Pros and Cons of Evaporative Coolers
"Swamp coolers" only work in dry climates, during the dry season. December 27, 2008
At IWF we looked at a couple of companies that offer evaporative coolers. They seem to the inexperienced to be a good solution for lowering the temperature in the warm summer months. Does anyone have experience with them?
From contributor D:
15 years ago we sold a brand called the Cool Breeze. Pretty neat product. The Tampa Bay Bucs even bought a dozen or so for the sidelines. Now, I think most teams use the mister type. We no longer sell the product, as the company has been bought several times over and we've gone in a different direction.
I'll tell ya one thing, those filters on the side that the water runs through need to be cleaned on a regular basis, as dust builds up rapidly. Especially if it's solid surface dust. Depending on the size of the unit's water tank, we used to freeze 1/2 gallon milk jugs and toss them in the tank. Those swamp coolers would definitely bring the temperature down 10-15 degrees in the corridor that the air traveled.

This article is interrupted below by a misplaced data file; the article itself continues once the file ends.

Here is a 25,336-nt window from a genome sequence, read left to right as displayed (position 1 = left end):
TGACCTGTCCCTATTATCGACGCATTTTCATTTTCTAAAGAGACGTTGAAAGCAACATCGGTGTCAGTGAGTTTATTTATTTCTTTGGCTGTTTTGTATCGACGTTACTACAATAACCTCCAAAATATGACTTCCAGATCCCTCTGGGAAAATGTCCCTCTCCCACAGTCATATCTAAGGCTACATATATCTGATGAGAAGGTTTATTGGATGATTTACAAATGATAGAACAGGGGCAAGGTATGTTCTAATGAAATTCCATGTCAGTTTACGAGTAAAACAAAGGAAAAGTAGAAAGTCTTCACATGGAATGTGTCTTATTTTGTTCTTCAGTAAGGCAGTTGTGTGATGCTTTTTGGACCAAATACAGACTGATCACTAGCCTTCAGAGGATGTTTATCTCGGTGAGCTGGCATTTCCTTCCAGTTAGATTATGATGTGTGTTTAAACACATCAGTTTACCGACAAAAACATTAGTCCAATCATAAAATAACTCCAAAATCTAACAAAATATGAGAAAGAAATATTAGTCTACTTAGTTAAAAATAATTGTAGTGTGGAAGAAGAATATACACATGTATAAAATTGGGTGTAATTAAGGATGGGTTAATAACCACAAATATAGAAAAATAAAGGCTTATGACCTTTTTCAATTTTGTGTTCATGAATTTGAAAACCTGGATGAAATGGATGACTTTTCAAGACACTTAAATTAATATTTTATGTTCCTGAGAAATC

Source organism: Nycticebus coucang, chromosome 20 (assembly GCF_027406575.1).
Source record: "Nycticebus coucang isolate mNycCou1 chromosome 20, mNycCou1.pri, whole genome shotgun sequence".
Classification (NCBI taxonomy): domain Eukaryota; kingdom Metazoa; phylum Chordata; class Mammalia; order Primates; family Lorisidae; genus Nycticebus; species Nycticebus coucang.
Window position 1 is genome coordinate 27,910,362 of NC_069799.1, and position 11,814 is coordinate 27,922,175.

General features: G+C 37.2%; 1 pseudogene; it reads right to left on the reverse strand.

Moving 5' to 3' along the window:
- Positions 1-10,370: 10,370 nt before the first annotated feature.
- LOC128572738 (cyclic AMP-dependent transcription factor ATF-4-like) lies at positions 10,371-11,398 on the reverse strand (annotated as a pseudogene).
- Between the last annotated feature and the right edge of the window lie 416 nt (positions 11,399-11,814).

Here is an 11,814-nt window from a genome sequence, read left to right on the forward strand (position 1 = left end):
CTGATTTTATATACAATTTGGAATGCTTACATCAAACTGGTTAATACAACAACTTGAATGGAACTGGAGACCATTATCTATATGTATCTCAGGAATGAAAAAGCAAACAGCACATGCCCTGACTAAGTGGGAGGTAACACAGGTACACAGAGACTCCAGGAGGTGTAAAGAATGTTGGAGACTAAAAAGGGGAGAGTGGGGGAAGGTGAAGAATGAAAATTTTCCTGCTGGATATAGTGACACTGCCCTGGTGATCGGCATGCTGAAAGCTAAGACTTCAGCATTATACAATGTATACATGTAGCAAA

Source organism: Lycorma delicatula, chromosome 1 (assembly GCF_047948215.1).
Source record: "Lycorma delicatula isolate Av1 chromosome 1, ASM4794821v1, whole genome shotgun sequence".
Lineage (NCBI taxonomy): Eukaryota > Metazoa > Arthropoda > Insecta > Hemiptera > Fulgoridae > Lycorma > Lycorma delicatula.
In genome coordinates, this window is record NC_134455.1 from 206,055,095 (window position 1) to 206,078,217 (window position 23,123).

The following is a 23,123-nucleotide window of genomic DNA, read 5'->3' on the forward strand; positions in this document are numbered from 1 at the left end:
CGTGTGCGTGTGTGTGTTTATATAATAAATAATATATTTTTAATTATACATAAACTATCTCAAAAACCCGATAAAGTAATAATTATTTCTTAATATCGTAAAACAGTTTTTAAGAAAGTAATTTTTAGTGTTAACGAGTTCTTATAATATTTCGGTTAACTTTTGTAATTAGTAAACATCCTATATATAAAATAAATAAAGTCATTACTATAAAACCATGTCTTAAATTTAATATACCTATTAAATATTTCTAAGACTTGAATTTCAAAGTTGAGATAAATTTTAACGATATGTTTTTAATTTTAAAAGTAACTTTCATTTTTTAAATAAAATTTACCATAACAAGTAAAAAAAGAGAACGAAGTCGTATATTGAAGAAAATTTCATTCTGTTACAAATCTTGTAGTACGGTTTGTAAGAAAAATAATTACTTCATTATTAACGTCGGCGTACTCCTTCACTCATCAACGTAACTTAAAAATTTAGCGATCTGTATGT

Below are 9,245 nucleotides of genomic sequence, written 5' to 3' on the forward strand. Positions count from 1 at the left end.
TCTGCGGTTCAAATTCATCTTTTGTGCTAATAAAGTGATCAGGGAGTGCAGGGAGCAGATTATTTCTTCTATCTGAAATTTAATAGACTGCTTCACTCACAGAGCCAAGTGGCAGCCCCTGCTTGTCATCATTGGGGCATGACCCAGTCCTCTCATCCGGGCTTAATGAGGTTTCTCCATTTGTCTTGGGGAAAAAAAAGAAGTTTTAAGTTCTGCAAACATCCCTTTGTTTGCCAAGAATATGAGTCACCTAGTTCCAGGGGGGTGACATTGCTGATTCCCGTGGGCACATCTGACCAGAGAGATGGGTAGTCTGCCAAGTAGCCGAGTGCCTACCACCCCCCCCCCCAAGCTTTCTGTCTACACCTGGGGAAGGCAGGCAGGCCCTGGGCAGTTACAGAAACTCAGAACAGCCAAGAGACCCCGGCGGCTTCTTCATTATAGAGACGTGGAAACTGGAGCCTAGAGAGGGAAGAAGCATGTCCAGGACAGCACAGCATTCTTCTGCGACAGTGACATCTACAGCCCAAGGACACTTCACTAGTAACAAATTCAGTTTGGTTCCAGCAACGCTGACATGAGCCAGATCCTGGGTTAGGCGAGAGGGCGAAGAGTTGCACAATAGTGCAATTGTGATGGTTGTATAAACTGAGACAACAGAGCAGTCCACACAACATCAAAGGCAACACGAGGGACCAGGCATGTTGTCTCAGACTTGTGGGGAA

From contributor R:
These coolers are only good in dry climates. Where are you located? Sizing them properly is important or you will swear they don't work. A 3 - 4 min air change of all the air volume in your shop is how they are sized.
From contributor K:
I have evaporative coolers in my shop here in the Texas panhandle. They work great during the early spring but because of the extensive irrigation in this area, the relative humidity jumps up during the summer, making them useless. I have found that once the humidity hits 30%, it is better to turn them off. They just make you sweat.
From contributor S:
We installed two fans made by Big Ass Fans. Not trying to advertise for them, but they are very impressive and inexpensive to operate and will not increase humidity. They will benefit both summer and winter months. Impressive. Maintenance free.
From contributor W:
If you are in a dry climate they work fine, although they will raise the humidity in your shop. To work best they need to pump air in from outside and exhaust to outside. I'm in a dry climate, and 10 months out of the year they work fine. When it rains and gets humid, my shop is miserable and everything swells up. Planning to add a ref unit for the two months it's humid.